Since the Reformer reported two weeks ago that young people were disrobing in the Harmony Lot, the story has been picked up and rewritten by media outlets across the country, and the world.
The story recently appeared in a New Zealand publications, as well as the London Times and BBC radio.
Last week, Fox News' Bill O'Reilly invited Police Chief John Martin on his show to talk about the issue. Martin, who says he has never seen the O'Reilly Factor, said he is still considering the offer.
"My response has always been to try to be as open to any press as I can," he said.
And now word comes that television's Dr. Phil will be sending a production team to Gallery Walk today to film townspeople's opinions on public nudity.
"I didn't think a little complaint would stir up world controversy," said Theresa Toney, the Brattleboro resident who first came before the Selectboard and demanded the town force the youths to cover their private parts.
When a Dr. Phil representative called Toney, she said she refused to talk, but they persisted and now Toney has a 2 p.m. appointment at Emerson's furniture store with America.
She said she has never watched the Dr. Phil Show.
"I hear from other folks he is a fair guy," Toney said.
At an Aug. 15 meeting, Toney told the Selectboard she was disturbed by the sight of nude youths in the parking lot where they are well known for congregating.
Vermont has no statute banning public nudity. The state leaves it up to the municipalities to regulate, so Toney urged the board to consider passing a local anti-nudity ordinance.
In response, the Selectboard asked its attorney to look at how other towns handle the sticky issue.
Selectboard Chairman Stephen Steidle clarified Thursday that the board is not yet considering an ordinance for the town, but first wants to see what options are available.
Toney says her opinion has not changed since the rest of the world started peering in on the growing controversy.
"I'm against it. I'm offended," Toney said Thursday. "I go downtown to do business and I don't want this shoved down my throat. We have rights too."
Word that the Selectboard was going to take up the issue caused a small group of young men and women to throw off their clothes in protest two weeks ago today.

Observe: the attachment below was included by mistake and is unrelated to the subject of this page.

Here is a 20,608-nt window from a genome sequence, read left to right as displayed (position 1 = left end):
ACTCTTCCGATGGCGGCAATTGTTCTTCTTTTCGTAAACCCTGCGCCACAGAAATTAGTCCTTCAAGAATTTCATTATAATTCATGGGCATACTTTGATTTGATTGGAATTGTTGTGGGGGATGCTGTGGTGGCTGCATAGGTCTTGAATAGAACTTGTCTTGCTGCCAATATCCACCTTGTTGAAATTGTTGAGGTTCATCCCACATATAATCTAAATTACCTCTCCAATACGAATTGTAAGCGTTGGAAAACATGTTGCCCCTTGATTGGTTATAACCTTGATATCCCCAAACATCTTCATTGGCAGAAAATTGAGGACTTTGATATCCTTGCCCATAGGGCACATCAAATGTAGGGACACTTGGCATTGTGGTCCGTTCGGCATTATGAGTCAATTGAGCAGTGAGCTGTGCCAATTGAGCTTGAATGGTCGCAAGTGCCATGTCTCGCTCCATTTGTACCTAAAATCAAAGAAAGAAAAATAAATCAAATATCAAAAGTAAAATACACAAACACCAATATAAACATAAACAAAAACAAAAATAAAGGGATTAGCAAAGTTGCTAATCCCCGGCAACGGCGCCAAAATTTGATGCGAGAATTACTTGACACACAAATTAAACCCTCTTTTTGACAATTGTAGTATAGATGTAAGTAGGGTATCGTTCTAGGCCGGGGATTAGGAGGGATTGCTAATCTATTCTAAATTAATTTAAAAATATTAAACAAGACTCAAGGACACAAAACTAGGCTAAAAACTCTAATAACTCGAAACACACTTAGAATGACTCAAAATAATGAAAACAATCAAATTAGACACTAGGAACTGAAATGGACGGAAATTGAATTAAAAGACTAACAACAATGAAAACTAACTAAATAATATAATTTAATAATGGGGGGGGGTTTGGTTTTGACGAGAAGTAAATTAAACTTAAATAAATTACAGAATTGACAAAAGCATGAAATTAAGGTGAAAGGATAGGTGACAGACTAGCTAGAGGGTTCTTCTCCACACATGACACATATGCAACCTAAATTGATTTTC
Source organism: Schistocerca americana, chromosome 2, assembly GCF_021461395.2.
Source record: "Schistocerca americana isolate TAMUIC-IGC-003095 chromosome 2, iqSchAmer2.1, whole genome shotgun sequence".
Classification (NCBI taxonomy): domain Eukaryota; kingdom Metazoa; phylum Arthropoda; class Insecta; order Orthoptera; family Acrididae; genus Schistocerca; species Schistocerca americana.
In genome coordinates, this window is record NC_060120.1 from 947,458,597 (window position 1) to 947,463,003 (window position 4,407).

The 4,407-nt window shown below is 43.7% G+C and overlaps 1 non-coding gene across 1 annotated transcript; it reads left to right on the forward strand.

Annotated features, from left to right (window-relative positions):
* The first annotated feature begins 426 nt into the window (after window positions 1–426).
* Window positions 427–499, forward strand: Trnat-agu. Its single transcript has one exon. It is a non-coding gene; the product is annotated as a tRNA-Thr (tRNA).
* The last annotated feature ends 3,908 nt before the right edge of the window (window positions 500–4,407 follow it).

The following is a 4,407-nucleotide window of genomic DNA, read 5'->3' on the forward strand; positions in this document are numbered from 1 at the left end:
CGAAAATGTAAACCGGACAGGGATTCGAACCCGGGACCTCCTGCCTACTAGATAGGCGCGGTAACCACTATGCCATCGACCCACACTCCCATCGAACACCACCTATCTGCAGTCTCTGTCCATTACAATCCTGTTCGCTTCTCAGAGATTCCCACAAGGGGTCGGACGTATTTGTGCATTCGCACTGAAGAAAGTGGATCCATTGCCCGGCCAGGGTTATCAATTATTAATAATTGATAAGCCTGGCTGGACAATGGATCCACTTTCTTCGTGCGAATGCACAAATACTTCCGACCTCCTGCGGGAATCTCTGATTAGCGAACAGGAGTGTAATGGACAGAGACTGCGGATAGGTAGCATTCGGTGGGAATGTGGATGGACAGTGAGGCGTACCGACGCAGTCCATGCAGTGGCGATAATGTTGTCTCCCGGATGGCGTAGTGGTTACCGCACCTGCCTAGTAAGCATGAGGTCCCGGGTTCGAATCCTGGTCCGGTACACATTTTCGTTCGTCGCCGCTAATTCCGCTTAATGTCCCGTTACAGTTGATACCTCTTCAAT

"This is something the town needs to look at," Steidle said. "But I think we should decide and not care about what other foreign newspapers or TV shows have to say about it. I think this whole issue had gotten a lot more publicity than it probably deserves."
Police Chief Martin agrees.
"It's not as big a deal as they are all making it out to be," Martin said. "My opinion is that it is a social annoyance more than a crime."
Several Brattleboro Chamber of Commerce board members declined to comment on the international media attention, Thursday.
Any news is usually good news when a small town is looking to publicize its events.
But the Chamber members did not want to weigh in on what Dr. Phil's cameras rolling during Gallery walk might mean for the town.
"We are coming and we want to hear from both sides," said Danielle Ledesma, an associate producer for the Dr. Phil Show.
Ledesma said the show's producers were planning on doing a show about public nudity when the Brattleboro story made its way across the country
"The producers love it," she said about the small, Vermont town that has no law against public nudity. "I think it's kind of interesting."
The show on "covering up" is set to air next Friday and will likely include Brattleboro residents, said Ledesma.
Shop owners and managers downtown had different opinions.
Trish Quinn, a manager at Dragonfly Dry Goods, said it really didn't matter to her whether the youth had their clothes on or not.
"Tourists and visitors don't want to come in and see these deadbeat kids with hacky sacks," she said. "They're dirty whether they have their clothes on or not."
And though Tashina Fielding, who is a manager at the Book Cellar, said she didn't think naked, young bodies sitting on the sidewalk were good for business, she said she wasn't sure whether or not the town should outlaw the action.
"There are bigger issues to consider about civil liberties and freedoms and sexuality," she said. "We live in a pretty liberal area. It's an interesting debate."
But Ralph Ellis, the owner of the Shoe Tree, has made up his mind.
"It's not good for the downtown business district," Ellis said. "I don't have any problem with nude beaches or doing it in your backyard, but it's not appropriate in the business district."
Ellis said he got a few anonymous calls from people who said they would not come downtown to shop until the matter is resolved.
But he also said the publicity might draw some people to town, and he said he wasn't sure if the presence of naked bodies in the end would keep people away from town or bring them in to watch.
And for the record, Ellis said he would not sell nude people shoes. Even if they were wearing socks.
Howard Weiss-Tisman can be reached at firstname.lastname@example.org or (802) 254-2311, ext. 279.